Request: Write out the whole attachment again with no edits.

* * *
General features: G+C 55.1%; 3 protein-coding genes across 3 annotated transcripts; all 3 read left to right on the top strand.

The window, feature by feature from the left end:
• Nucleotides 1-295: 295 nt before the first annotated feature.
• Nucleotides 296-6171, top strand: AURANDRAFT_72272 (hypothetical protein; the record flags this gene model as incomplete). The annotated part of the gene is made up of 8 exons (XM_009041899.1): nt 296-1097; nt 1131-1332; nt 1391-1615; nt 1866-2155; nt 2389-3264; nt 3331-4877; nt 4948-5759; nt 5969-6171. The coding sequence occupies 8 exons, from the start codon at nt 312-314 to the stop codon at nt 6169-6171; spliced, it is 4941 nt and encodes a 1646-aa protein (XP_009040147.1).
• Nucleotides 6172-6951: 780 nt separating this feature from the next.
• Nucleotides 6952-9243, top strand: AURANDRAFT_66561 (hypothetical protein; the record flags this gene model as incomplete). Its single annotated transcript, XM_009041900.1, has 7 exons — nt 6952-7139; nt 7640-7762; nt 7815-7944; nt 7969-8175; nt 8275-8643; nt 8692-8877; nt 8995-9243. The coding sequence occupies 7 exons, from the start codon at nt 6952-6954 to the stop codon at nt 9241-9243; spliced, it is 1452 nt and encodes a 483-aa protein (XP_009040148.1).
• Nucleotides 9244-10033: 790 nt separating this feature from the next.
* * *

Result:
General features: G+C 55.1%; 3 protein-coding genes across 3 annotated transcripts; all 3 read left to right on the top strand.

The window, feature by feature from the left end:
• Nucleotides 1-295: 295 nt before the first annotated feature.
• Nucleotides 296-6171, top strand: AURANDRAFT_72272 (hypothetical protein; the record flags this gene model as incomplete). The annotated part of the gene is made up of 8 exons (XM_009041899.1): nt 296-1097; nt 1131-1332; nt 1391-1615; nt 1866-2155; nt 2389-3264; nt 3331-4877; nt 4948-5759; nt 5969-6171. The coding sequence occupies 8 exons, from the start codon at nt 312-314 to the stop codon at nt 6169-6171; spliced, it is 4941 nt and encodes a 1646-aa protein (XP_009040147.1).
• Nucleotides 6172-6951: 780 nt separating this feature from the next.
• Nucleotides 6952-9243, top strand: AURANDRAFT_66561 (hypothetical protein; the record flags this gene model as incomplete). Its single annotated transcript, XM_009041900.1, has 7 exons — nt 6952-7139; nt 7640-7762; nt 7815-7944; nt 7969-8175; nt 8275-8643; nt 8692-8877; nt 8995-9243. The coding sequence occupies 7 exons, from the start codon at nt 6952-6954 to the stop codon at nt 9241-9243; spliced, it is 1452 nt and encodes a 483-aa protein (XP_009040148.1).
• Nucleotides 9244-10033: 790 nt separating this feature from the next.